Reports: Iraq Asks For Millions of Dollars to Commute Death Sentences of French ISIS Fighters

By Fayçal Benhassain | June 12, 2019 | 2:45am EDT
French President Emmanuel Macron and Iraqi Prime Minister Adel Abdul Mahdi meet in Paris last month. (Photo by Chesnot/Getty Images)

Paris ( – Iraq’s government has allegedly offered to commute death sentences handed down to French ISIS members captured in that country, in return for military equipment and millions of dollars.

The French government has not commented on French media reports making that claim, although Paris has made clear its opposition to capital punishment of its citizens, even if they did join and fight for the Sunni terrorist group.

Iraqi courts have sentenced to death at least 11 French citizens who traveled to Iraq or Syria to join ISIS.

French newspapers reported this week that Iraqi authorities have offered to commute the sentences to life imprisonment, at a price.

According to Le Parisien daily, Iraq proposed $2 billion for commuting the French convicts’ sentences. It cites sources in Iraq as saying the Iraqis also proposed that France provide weapons and espionage equipment.

Recently the Paris-based weekly papier Courrier International also reported that Iraq, whose courts have already sentenced hundreds of men and women for ISIS activities, has proposed that their countries of origin pay for sentences to be commuted. Last year Iraqi courts reportedly handed down a total of 271 death sentences.

Baghdad has also reportedly offered to take and put on trial captured ISIS members being held by Kurds in Syria.

Wassim Nasr, a journalist here specializing in jihadism, said he could not confirm the money proposals, but said Iraq would be “well advised to take advantage of this uncomfortable situation for the Western powers, France in particular, and ask for something in exchange.”

Nasr said using its leverage in this way would be in Iraq’s interest, particularly as the region was “very unstable” at present, and Iraq needs to be prepared for the possibility of conflict between Iran and the U.S., which would leave it “in a very bad position.”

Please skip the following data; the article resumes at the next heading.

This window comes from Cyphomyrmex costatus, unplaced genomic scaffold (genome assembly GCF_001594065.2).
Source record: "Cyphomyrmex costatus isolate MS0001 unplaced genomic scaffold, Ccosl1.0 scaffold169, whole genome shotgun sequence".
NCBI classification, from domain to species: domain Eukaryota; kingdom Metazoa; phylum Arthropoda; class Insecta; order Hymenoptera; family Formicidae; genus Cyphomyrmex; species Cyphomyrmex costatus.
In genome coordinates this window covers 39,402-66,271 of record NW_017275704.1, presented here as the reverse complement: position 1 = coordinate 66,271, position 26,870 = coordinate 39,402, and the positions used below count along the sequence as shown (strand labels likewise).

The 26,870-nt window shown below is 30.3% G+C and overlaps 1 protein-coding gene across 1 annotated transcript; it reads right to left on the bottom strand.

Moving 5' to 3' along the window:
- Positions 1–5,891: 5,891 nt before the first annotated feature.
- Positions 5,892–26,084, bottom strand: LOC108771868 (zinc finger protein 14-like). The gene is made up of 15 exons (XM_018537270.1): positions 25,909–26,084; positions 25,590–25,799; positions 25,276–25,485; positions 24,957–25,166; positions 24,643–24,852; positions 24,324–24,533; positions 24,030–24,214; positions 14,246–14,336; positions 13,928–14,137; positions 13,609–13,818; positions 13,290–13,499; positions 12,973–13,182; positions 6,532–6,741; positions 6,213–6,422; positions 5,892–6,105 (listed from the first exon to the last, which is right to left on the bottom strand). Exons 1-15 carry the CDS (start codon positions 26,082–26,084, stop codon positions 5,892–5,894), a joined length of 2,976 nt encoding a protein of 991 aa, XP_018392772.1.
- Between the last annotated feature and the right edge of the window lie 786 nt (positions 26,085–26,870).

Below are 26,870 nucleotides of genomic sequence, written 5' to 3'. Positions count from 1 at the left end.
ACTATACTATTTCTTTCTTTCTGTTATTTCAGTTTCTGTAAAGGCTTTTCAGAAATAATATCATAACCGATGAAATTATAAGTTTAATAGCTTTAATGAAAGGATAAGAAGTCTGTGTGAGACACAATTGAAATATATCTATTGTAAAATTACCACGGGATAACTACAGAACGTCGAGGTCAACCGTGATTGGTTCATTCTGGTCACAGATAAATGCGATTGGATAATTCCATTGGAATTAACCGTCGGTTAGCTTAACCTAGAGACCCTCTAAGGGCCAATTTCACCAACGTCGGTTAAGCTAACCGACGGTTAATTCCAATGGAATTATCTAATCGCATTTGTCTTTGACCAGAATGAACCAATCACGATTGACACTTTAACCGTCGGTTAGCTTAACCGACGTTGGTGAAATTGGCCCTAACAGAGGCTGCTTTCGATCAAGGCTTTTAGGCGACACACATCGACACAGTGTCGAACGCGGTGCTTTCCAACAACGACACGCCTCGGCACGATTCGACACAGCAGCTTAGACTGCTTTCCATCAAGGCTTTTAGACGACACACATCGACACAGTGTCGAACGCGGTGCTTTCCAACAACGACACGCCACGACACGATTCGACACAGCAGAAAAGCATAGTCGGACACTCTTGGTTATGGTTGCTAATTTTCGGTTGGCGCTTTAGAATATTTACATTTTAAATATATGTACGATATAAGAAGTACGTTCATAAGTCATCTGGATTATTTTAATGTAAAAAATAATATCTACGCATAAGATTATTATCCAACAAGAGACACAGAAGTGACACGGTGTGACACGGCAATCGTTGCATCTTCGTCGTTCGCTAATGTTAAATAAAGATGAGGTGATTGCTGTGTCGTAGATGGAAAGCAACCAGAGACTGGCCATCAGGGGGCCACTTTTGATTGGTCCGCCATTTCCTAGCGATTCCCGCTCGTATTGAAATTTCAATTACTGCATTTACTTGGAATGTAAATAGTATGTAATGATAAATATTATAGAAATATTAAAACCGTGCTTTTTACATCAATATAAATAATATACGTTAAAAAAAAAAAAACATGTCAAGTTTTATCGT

President Emmanuel Macron last week asked Iraq to commute the death sentences of the jihadists, and government officials have referred to high-level “intervention” – but without indicating whether France would be prepared to negotiate behind the scenes in the way the media reports claim.

Meanwhile the French arm of an international anti-death penalty NGO, Action by Christians for the Abolition of Torture (ACAT), said the French government should do all in its power “to prevent the execution of its nationals.”

“The duty of protection of the French state towards its nationals cannot be different according to what they did and where they committed crimes,” it said in a statement.

ACAT France representative Nathalie Seff said by phone the group has no knowledge of any negotiations between Iraq and France over the death row prisoners, but said it “would condemn it if it were true.”

She said ACAT’s work around the world aims to have the death penalty abolished everywhere.

Capital punishment has been outlawed in France and all of the European Union, in line with the European Convention on Human Rights.

According to Amnesty International, Iraq carried out 52 executions last year, and 125 in 2017.

Polls have found that a majority of French citizens are opposed to French ISIS fighters being returned from the Middle East for trial in France. They are in favor of repatriating their children, whom they consider innocent. Even conservative lawmakers have supported the children’s return.

On Tuesday, Turkey handed over to France nine French children and three adults – a 35-year-old man and two women said to be his wives. The adults are in the custody of the internal security service, and are expected to stand trial.

Last Sunday, 12 children from jihadists’ families arrived in France from Kurd-controlled northeastern Syria, according to the French foreign ministry.

According to NGOs, 95 children of jihadists have been brought back to France since 2015. Most are now in foster care and their identities are not being made public.

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